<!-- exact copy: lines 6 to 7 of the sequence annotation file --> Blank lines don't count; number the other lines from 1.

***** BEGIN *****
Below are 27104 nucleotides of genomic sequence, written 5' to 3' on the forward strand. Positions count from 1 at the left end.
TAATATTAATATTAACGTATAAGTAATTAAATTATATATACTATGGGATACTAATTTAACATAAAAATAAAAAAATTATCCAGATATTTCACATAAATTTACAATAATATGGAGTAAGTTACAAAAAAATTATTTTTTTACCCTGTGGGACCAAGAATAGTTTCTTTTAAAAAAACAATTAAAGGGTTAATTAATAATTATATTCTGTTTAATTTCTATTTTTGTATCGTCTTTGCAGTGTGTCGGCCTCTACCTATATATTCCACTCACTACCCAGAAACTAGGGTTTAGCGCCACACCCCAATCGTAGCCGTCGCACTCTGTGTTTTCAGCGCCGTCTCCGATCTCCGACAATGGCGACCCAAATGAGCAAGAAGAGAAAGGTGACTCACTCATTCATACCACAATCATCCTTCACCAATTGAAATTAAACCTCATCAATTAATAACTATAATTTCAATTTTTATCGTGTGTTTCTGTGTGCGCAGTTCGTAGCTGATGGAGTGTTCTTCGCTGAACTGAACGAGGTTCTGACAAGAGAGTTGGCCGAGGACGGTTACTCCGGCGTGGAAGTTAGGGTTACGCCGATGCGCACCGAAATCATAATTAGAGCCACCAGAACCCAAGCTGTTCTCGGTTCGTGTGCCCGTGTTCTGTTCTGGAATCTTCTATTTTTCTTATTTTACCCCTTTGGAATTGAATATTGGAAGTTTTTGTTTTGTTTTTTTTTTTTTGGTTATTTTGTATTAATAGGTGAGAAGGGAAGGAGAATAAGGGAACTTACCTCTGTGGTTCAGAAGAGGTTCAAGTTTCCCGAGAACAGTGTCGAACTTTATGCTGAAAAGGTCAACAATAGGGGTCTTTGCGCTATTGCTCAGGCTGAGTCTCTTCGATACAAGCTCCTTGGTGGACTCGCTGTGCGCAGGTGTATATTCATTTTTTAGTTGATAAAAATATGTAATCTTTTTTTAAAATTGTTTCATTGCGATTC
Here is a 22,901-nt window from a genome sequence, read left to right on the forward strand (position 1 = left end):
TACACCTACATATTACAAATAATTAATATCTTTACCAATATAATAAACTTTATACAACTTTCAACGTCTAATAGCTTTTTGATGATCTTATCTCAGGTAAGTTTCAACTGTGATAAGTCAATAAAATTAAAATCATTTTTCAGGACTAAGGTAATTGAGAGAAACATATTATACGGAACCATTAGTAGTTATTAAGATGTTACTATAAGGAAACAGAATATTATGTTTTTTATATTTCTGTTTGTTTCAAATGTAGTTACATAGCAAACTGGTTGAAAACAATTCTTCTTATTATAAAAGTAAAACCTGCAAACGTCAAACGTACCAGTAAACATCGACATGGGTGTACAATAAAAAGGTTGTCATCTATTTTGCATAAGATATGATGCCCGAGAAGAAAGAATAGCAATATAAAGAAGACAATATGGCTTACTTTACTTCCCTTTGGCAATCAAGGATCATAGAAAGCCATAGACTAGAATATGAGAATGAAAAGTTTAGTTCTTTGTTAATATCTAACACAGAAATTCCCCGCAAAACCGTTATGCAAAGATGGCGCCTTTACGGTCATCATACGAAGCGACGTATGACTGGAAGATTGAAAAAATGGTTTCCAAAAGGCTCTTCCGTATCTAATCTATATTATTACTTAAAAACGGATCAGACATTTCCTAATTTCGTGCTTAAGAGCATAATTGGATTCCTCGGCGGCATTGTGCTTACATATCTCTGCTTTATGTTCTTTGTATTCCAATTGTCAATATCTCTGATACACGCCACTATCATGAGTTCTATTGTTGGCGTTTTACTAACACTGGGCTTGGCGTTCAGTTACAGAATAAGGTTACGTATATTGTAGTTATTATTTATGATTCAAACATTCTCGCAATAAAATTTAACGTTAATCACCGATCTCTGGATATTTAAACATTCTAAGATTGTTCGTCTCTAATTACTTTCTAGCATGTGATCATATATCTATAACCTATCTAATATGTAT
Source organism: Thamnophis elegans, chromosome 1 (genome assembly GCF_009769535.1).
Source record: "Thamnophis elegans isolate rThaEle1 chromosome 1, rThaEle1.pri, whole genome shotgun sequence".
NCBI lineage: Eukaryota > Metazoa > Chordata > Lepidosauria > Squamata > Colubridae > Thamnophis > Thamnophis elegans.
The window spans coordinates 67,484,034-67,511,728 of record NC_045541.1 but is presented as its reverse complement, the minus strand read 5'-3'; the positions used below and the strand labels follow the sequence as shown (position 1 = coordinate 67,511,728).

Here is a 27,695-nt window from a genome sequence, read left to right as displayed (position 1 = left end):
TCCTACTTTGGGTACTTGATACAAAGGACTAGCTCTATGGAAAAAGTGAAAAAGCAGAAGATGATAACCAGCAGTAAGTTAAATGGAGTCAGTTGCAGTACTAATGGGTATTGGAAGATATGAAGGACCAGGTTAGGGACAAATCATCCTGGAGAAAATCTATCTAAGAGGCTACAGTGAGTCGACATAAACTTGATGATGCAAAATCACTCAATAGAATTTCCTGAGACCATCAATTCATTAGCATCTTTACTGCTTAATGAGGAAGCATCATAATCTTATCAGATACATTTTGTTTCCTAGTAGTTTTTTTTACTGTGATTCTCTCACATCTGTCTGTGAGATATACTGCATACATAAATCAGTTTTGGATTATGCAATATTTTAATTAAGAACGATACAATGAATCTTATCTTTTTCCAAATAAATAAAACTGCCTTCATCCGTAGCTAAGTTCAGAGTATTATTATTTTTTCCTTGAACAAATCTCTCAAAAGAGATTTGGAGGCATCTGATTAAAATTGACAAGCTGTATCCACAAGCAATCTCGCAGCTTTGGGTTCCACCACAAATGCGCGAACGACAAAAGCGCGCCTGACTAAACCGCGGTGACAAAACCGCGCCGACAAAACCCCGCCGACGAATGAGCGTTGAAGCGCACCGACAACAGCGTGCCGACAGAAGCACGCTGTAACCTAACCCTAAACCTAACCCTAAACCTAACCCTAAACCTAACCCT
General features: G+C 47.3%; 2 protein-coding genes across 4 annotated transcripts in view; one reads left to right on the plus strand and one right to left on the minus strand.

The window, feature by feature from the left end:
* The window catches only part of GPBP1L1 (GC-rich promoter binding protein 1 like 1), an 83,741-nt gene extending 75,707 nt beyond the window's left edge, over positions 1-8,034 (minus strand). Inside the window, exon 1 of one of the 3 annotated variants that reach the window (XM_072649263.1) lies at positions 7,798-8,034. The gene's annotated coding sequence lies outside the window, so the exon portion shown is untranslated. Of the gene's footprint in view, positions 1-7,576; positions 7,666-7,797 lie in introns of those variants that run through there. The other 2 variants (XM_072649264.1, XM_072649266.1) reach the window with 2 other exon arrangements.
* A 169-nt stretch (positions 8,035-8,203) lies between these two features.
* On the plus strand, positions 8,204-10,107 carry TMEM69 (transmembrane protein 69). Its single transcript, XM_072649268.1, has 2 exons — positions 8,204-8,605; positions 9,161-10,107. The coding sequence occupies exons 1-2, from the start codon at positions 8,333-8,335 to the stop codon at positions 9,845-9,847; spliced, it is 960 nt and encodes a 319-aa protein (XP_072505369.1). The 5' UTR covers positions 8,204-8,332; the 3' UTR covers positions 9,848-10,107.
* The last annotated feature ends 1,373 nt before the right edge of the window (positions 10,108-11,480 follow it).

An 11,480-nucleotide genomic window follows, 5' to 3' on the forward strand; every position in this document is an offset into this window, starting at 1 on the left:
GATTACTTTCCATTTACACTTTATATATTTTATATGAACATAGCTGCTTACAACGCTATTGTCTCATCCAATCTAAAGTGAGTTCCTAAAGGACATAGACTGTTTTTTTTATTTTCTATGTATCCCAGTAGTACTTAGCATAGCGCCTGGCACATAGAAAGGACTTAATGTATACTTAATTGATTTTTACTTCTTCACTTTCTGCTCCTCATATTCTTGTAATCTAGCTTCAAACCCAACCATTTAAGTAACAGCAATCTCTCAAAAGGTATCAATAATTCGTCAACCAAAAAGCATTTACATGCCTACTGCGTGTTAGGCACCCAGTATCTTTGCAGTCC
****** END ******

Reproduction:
Source record: "Thamnophis elegans isolate rThaEle1 chromosome 1, rThaEle1.pri, whole genome shotgun sequence".
NCBI lineage: Eukaryota > Metazoa > Chordata > Lepidosauria > Squamata > Colubridae > Thamnophis > Thamnophis elegans.